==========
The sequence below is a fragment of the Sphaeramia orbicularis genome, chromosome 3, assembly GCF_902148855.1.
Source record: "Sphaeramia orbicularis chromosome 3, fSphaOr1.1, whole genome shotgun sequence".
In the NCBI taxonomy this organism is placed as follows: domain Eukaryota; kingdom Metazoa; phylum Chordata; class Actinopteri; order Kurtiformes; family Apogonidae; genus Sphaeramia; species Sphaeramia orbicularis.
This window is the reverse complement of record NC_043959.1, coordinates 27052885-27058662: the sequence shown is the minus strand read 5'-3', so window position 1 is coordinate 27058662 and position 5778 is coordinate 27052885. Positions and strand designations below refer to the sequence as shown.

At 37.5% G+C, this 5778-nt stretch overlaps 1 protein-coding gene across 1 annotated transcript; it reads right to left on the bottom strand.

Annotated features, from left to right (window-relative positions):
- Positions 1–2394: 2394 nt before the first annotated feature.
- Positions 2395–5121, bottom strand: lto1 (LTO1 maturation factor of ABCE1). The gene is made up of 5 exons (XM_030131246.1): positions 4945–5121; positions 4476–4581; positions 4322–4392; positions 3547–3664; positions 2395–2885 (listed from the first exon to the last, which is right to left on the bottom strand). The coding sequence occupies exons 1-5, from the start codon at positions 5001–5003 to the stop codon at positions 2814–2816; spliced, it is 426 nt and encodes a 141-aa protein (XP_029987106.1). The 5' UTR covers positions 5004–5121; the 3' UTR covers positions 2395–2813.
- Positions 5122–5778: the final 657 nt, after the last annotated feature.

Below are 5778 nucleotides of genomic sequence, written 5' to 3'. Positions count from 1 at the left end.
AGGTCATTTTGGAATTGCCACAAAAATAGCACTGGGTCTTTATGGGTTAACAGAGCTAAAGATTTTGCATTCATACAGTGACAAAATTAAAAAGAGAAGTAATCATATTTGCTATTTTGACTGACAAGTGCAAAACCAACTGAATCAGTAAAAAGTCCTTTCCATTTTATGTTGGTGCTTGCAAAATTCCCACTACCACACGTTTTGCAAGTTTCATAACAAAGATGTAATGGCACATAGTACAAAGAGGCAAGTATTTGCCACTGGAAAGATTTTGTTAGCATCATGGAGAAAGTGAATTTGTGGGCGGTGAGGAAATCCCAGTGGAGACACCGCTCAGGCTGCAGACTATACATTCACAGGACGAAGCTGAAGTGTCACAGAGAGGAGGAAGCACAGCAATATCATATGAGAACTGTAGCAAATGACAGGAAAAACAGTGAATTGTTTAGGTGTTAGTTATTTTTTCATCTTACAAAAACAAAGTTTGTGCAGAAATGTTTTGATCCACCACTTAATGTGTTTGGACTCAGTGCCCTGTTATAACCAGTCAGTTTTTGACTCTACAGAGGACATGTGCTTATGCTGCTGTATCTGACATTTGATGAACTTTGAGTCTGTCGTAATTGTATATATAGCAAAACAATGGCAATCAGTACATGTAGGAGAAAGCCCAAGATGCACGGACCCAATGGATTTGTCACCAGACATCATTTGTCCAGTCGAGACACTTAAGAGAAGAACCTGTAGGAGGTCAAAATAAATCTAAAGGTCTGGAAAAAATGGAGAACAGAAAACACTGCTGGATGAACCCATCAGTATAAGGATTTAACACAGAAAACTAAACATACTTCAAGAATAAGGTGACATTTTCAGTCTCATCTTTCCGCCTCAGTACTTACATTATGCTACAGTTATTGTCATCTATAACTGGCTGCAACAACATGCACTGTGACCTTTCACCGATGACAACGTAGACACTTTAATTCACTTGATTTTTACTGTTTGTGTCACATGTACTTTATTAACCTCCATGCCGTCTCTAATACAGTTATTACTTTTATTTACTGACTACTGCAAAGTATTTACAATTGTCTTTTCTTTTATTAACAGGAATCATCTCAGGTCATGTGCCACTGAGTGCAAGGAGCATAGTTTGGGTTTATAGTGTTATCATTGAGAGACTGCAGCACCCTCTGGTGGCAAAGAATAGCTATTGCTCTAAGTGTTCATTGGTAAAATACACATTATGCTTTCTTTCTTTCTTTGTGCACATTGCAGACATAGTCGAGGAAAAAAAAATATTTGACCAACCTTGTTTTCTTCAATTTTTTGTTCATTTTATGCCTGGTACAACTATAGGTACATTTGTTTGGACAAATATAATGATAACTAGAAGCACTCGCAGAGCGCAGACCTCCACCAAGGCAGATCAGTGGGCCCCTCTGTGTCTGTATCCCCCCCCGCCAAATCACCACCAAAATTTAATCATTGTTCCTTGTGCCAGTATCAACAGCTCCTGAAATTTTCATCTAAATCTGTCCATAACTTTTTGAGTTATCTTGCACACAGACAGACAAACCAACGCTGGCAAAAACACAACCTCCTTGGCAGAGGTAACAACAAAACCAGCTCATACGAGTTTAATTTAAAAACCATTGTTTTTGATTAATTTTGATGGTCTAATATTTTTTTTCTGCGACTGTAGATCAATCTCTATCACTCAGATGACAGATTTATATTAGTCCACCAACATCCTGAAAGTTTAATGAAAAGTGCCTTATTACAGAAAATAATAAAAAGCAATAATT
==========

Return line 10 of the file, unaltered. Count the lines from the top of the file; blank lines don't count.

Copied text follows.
Below are 5778 nucleotides of genomic sequence, written 5' to 3'. Positions count from 1 at the left end.